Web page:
<span id="hs_cos_wrapper_name" class="hs_cos_wrapper hs_cos_wrapper_meta_field hs_cos_wrapper_type_text" style="" data-hs-cos-general-type="meta_field" data-hs-cos-type="text" >Should I Hire US Employees or Independent Contractors?</span>

You know you need talented workers to staff your new US expansion. The question for many international business owners is whether they should hire employees or work with independent contractors.

Download our whitepaper "7 Tips to Help You Hire the Right PEO" today!

There are pros and cons to both options. You’ll need to carefully weigh your options in order to make the right decision for your business. Keep these key factors in mind when you approach this vital assessment.

The Costs of Hiring

The first factor almost any hiring manager or business owner looks at is the cost. You likely weigh the costs of hiring and outsourcing at headquarters as well.

In some ways, hiring an independent contractor looks less expensive on paper. You don’t need to pay taxes for them, and you don’t need to pay them benefits. You don’t need to pay them for vacation days or holidays. You also won’t be responsible for supplying material or a workspace.

The contractor handles all of those costs. If you crunch the numbers, though, the picture becomes a little bit muddier.

Contractors may charge higher per hour rates in order to offset their higher operational costs. They may need to carry their own insurance or pay for equipment, and they’ll often pass those costs along to you.

They might also have control over what materials they purchase, and they might not go with the lowest cost item.

Often, hiring an employee is more affordable.

Quality Control

Another risk of hiring independent contractors is the issue of quality. Some contractors do excellent work and are efficient.

However, you could receive subpar work. The contractor may still charge big bucks for a less-than-quality job. They could also try to cut corners by using less expensive materials.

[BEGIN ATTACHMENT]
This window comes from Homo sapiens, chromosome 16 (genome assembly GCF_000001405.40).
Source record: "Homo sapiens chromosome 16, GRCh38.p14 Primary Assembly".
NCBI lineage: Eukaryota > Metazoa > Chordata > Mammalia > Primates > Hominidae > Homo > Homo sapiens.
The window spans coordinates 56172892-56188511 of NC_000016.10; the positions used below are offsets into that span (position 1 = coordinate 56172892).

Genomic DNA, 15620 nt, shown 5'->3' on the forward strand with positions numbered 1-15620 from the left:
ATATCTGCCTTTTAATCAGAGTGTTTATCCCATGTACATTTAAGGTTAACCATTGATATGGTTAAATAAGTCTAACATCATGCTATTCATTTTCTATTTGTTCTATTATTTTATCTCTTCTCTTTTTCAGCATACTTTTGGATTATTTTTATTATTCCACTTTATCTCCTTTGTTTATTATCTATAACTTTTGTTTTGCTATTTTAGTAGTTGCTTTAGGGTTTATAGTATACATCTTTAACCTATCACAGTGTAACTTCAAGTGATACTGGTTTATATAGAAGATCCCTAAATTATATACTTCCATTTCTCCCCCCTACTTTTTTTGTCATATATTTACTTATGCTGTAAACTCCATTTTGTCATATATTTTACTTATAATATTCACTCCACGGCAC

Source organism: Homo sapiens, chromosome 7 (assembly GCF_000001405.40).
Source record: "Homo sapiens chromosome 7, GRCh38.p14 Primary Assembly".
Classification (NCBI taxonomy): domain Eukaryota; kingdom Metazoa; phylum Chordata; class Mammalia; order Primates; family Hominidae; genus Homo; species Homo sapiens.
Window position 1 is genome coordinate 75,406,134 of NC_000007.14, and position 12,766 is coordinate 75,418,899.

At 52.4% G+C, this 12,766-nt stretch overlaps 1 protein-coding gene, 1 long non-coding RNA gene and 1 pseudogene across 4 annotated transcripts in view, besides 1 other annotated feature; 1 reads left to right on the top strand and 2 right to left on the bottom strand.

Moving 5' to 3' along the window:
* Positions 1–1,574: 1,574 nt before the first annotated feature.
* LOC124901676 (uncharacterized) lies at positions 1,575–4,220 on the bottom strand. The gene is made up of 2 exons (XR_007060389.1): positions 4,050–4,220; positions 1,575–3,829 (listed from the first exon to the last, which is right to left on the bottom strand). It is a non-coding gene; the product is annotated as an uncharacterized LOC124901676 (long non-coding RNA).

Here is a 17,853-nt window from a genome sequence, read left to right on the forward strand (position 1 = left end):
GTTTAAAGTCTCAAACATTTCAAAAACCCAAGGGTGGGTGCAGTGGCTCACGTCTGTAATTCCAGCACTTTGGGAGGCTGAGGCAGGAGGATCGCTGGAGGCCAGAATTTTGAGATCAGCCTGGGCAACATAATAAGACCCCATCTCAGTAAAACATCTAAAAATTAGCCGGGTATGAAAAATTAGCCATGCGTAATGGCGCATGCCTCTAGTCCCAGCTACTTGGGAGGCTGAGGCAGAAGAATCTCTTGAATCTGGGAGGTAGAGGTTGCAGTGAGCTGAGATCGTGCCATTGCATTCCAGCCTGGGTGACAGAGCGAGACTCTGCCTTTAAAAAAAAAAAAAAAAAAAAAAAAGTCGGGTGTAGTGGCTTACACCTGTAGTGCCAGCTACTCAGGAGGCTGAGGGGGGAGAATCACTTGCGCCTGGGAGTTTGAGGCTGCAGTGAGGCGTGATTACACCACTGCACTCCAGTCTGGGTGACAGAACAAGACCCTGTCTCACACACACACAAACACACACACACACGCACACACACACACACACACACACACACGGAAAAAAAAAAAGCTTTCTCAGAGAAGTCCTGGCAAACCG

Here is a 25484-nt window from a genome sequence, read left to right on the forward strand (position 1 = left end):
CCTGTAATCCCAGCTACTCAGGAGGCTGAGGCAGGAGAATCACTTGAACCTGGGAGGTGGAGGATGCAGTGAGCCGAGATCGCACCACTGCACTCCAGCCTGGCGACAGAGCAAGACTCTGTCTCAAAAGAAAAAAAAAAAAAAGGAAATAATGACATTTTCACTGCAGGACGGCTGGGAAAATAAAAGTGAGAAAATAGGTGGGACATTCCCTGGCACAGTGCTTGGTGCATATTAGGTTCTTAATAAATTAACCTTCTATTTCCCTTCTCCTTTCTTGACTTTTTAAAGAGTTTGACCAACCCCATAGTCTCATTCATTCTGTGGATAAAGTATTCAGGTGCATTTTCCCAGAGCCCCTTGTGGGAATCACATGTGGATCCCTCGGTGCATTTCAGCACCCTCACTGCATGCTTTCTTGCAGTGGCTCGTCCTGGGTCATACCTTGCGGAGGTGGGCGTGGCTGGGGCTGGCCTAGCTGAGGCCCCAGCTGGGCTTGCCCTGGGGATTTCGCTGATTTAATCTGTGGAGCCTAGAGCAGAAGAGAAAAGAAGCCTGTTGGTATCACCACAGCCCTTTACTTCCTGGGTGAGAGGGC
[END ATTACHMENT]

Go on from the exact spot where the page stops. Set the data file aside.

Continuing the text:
As an employer, you have more say over the equipment, materials, process, and end result from employees. When you work with contractors, you could be at their mercy.

Control of Schedules and Priorities

When you work with an employee, you can ensure your deadlines are met and your priorities are worked on as you request. You can adjust employees’ schedules to make sure jobs are finished on time or you have enough staff on the floor.

When you work with a contractor, you give up most of this control. Contractors usually have more than one client, and they might not prioritize your project.

That could translate into short-staffing on the floor or missed deadlines for your business.

Keeping Consistency in the Business

As you expand into the US market, you’re hoping to build a brand that Americans identify with. If you work with contractors, this can be harder to do.

One of these issues is that independent contractors might not deliver the consistency you need. They also aren’t as invested in your business’s success, so they may not see delivering great customer service or using the best equipment as a top priority.

By hiring and training your own employees, you can ensure a higher level of consistency. Employees are more likely to be invested in your business, and they may stay with your business longer. This allows you to provide continuity to your customers.

Make Employing People Easier

One reason international employers hesitate to employ true employees is because of concerns around employment law and payroll. They don’t understand the ins and outs of the law, and they might be worried they’ll face fines and penalties. By working with a PEO, you can simplify this situation. The PEO takes over all these tasks and the responsibility and liability of employing workers.

On the other hand, international employers hiring independent contractors often misclassify them, and this misclassification can lead to hefty fines and penalties.

Before you bring on an independent contractor, talk to a PEO. Hiring an employee could be the right choice.